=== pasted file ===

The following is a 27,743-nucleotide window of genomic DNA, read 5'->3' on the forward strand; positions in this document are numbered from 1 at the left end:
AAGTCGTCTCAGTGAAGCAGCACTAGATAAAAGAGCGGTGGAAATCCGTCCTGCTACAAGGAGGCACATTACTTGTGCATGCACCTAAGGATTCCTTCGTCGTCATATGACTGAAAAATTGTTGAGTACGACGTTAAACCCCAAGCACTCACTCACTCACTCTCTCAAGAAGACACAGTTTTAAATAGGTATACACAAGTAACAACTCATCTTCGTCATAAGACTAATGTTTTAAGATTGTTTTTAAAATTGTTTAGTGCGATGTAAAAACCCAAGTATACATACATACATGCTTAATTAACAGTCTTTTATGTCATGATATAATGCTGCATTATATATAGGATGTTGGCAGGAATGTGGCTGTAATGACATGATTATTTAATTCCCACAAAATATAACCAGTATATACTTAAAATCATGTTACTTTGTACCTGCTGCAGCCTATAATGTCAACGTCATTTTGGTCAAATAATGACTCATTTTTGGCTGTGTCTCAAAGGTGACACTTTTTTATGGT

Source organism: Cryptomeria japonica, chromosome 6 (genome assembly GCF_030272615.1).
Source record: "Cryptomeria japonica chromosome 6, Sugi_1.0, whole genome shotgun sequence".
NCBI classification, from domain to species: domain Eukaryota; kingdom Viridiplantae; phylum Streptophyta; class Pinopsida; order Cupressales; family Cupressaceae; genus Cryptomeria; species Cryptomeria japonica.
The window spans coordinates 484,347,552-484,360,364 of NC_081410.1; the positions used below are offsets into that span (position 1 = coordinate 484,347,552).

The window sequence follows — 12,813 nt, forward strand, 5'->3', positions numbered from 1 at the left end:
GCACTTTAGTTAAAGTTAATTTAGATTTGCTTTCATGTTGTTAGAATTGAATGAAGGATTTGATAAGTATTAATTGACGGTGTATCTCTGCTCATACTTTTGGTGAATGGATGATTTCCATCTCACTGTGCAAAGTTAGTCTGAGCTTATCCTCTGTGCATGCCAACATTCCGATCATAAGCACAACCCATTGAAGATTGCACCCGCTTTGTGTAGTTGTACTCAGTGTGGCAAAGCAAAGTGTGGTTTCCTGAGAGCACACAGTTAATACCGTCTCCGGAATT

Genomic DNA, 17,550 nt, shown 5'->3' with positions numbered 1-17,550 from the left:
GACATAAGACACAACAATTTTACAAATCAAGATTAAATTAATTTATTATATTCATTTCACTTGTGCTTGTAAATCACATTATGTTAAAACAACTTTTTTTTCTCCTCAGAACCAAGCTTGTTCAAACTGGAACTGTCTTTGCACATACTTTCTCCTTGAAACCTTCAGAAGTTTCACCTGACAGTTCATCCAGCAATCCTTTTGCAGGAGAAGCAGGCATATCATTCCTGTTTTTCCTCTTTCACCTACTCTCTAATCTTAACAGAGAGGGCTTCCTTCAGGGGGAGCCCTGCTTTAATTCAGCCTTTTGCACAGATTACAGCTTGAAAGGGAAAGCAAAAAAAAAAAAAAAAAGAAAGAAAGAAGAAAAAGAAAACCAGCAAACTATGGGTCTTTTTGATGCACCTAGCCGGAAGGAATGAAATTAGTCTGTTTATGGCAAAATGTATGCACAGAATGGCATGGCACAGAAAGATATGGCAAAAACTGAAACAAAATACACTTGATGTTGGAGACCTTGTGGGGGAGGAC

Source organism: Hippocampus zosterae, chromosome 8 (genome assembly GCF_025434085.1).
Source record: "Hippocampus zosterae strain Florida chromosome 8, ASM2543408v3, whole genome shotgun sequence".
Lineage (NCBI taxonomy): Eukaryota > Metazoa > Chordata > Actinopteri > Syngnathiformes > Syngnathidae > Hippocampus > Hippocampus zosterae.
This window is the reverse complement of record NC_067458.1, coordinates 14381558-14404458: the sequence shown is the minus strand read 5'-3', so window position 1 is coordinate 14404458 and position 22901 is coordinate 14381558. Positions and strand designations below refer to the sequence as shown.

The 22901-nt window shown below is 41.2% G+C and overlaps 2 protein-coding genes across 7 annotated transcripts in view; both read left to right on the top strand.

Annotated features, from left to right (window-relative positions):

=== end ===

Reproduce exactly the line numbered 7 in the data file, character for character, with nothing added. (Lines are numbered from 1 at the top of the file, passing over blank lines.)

The window sequence follows — 12,813 nt, forward strand, 5'->3', positions numbered from 1 at the left end: